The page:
Photo from Clay County Sherrif's DepartmentProblems were reported well before the July 20 fatal flight involving a Piper PA-31P Navajo (N200RA) in Kearney, Missouri. Two weeks before the accident, the owner received a Special Airworthiness Certificate: Special Flight Permit to ferry the plane from Mosby, Missouri to Kingman, Kansas to complete an annual inspection. Three pilots declined to perform the ferry flight and before the crash occurred, a large amount of fuel was seen leaking from the inboard fuel tank. The plane was barely airborne before it veered off and disappeared behind a line of trees, hitting power lines and trees before impacting a soybean field and catching fire.
The owner, 79-year-old Alan "Doug" Moler, was from Valley Center, Kansas and according to Fox 4 News was heading to an airport in the Wichita area when he stopped at the Midwest Regional Air Center to refuel. The NTSB's initial report states that the owner and a mechanic had been working on the Piper Navajo for about six months. The most recent annual inspection for the plane was completed in 2015. Two witnesses had reported that during an engine ground run two weeks before the accident flight, the right engine was difficult to start and did not produce full power. Witnesses also said that the inboard fuel tanks leaked "horribly" any time the plane was fueled.
Two weeks before the flight Moler received a special permit to ferry the plane from Missouri to Kansas for an annual inspection. The NTSB reported that three pilots had declined to perform the ferry flight for the owner, leaving it up to Moler to complete. Before the flight, Moler requested an airport lineman to fuel the plane. When the plane was fueled with 18.53 gallons of Avgas, an unknown amount was seen leaking from the right-wing inboard fuel tank. The mechanic told the NTSB that the plane had 140 gallons on board, divided between both the 50-gallon inboard wing fuel tanks and the 40 gallons in the right-wing auxiliary fuel tank.
Cellphone video recorded the takeoff sequence, showing the plane veering right and attempting to rotate before it landed back on the runway. The footage also showed the plane in flight near the runway end, yawing to the right and climbing parallel with the rising terrain. Witnesses saw the plane scarcely clear a line of trees beyond the departure end of the runway, make a left turn and disappear behind the trees.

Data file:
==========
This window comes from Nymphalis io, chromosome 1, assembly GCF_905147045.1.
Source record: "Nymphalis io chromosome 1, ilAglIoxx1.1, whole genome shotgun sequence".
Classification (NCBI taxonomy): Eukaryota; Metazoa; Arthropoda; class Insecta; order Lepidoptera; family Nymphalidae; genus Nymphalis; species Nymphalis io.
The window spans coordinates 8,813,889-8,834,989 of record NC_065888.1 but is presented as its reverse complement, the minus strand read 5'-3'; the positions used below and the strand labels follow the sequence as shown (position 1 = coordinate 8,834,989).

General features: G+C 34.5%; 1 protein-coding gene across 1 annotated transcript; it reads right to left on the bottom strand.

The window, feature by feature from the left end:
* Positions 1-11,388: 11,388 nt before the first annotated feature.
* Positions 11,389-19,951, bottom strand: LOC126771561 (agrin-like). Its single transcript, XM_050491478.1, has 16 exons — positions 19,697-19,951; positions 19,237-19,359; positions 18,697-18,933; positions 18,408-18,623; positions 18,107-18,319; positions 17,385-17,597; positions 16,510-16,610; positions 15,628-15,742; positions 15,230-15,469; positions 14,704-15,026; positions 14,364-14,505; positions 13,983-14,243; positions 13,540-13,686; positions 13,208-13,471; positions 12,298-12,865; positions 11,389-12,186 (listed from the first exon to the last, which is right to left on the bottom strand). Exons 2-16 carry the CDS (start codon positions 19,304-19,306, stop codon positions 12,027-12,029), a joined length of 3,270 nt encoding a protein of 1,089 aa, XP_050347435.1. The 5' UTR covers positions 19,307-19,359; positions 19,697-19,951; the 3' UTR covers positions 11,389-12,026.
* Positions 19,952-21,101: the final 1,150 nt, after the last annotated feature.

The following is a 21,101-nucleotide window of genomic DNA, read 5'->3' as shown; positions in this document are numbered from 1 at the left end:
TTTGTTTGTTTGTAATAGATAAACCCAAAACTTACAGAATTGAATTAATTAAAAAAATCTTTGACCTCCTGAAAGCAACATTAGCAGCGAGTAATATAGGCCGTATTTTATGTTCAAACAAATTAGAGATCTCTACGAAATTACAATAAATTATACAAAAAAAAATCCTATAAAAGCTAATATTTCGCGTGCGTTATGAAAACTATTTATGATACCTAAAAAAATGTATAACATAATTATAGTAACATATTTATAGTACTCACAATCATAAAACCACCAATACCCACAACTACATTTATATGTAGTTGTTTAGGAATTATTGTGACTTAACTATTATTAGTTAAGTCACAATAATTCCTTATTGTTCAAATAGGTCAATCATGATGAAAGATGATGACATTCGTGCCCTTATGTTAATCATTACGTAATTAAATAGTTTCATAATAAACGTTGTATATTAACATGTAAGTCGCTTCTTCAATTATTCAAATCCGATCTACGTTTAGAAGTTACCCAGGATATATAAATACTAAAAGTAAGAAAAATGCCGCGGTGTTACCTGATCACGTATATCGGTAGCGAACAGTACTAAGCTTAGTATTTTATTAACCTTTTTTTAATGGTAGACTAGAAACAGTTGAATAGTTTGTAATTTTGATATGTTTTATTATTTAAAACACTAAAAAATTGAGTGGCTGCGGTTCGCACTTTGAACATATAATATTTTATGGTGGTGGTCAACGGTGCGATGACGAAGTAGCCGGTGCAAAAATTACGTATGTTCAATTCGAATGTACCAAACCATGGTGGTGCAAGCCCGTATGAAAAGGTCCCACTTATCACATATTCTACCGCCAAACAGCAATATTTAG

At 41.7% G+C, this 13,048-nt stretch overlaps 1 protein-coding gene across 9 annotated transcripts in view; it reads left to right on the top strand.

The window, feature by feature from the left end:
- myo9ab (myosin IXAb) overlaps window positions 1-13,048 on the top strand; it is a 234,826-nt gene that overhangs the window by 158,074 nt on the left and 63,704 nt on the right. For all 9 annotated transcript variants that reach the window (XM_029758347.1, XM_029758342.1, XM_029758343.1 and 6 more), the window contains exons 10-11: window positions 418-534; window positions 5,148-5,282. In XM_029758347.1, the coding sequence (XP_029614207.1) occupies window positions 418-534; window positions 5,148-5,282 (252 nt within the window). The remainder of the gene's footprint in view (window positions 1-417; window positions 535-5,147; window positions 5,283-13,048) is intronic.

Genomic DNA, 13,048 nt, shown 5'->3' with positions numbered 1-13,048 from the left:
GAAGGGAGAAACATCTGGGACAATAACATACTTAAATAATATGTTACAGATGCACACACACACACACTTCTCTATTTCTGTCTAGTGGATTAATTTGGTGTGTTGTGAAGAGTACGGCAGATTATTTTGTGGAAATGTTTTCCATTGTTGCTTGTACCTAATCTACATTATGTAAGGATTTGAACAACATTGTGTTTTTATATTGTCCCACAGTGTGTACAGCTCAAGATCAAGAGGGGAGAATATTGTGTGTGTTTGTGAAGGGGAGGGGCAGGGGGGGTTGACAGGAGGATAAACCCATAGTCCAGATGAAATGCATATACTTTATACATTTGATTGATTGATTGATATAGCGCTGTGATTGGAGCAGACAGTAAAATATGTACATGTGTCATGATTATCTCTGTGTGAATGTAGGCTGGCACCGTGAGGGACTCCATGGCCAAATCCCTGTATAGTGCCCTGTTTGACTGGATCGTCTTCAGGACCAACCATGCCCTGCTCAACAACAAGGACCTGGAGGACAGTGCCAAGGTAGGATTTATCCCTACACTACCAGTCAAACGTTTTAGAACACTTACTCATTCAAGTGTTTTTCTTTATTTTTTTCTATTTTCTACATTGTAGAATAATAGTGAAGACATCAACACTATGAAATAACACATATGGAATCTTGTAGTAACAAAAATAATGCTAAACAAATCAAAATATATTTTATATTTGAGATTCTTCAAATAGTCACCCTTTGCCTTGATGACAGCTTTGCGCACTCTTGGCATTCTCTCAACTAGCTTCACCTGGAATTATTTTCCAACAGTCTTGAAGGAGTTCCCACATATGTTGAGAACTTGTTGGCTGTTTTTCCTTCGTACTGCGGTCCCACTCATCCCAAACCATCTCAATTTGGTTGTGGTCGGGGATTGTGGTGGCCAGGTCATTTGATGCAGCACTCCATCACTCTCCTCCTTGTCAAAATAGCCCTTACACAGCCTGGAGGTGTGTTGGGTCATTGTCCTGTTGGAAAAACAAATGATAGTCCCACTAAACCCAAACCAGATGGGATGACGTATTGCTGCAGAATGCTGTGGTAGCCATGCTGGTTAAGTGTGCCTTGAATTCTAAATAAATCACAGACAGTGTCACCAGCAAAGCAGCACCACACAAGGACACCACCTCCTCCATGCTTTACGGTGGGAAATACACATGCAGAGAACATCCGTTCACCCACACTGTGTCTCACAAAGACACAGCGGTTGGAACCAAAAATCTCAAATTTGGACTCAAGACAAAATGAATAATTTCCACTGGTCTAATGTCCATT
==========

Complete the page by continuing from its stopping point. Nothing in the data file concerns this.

A witness north of the airport heard a loud plane before seeing it appear from behind the trees and head toward his home. He saw the plane hit two wires on a power line and impact a large tree canopy in his front yard. The plane continued in a left bank toward a soybean field where it impacted the terrain in a nose-low, left bank attitude. The plane then slid several hundred feet and caught fire. The plane had well over 100 gallons of fuel on the plane at the time, contributing to the large post-crash fire.
The accident site is located 1.6 nautical miles north of the runway. The wires are about 737 feet before the main wreckage and 65 feet above ground level. The second point of contact, the tree canopy, is about 60 ft AGL and 150 feet after the wire strike. The plane hit the ground and the debris path extended in the field roughly 313 feet on a heading of 254 degrees to the main wreckage. The main wreckage consisted of the fuselage, empennage, right-wing and left wing which were separated near normal orientation and location. The FAA and NTSB traveled to the scene and the airplane was retained for further examination.
The Clay County Sheriff's Office was on the scene investigating after the accident occurred. The department reported that when the plane hit the power line it knocked down live wires, causing residents of a nearby street to be blocked from their homes until the wires could be safely removed from the road. Debris scattered outside of the soybean field was left until federal aviation authorities could arrive to conduct their investigation, leaving several areas and roads closed. Nearby residents were also without power until the lines could be repaired.
The ferry accident was plagued with many problems before the crash occurred. The engine trouble and fuel leakage were red flags, but so was the long stretch of time before the plane was taken to an annual inspection. The owner had been granted a Special Airworthiness Certificate, which is issued to aircraft that may not meet applicable airworthiness requirements but is capable of safe flights. These are given to fly from point A to point B for repairs or storage, delivering to a purchaser, conducting flight tests, evacuating from danger, and customer demonstration flights that passed flight tests or excess weight operations.
The Piper Navajo had not had an annual inspection in roughly eight years. While the plane was granted a special certification to fly it to an annual inspection, these are given to aircraft that are capable of safe flight. The leaking fuel and engine trouble was indicative of a deeper problem and had the potential to contribute to the deadly crash. The NTSB has not revealed a cause for the crash nor has the agency speculated on a potential reason. The agency is still investigating the crash and will release a final report in 12 to 18 months.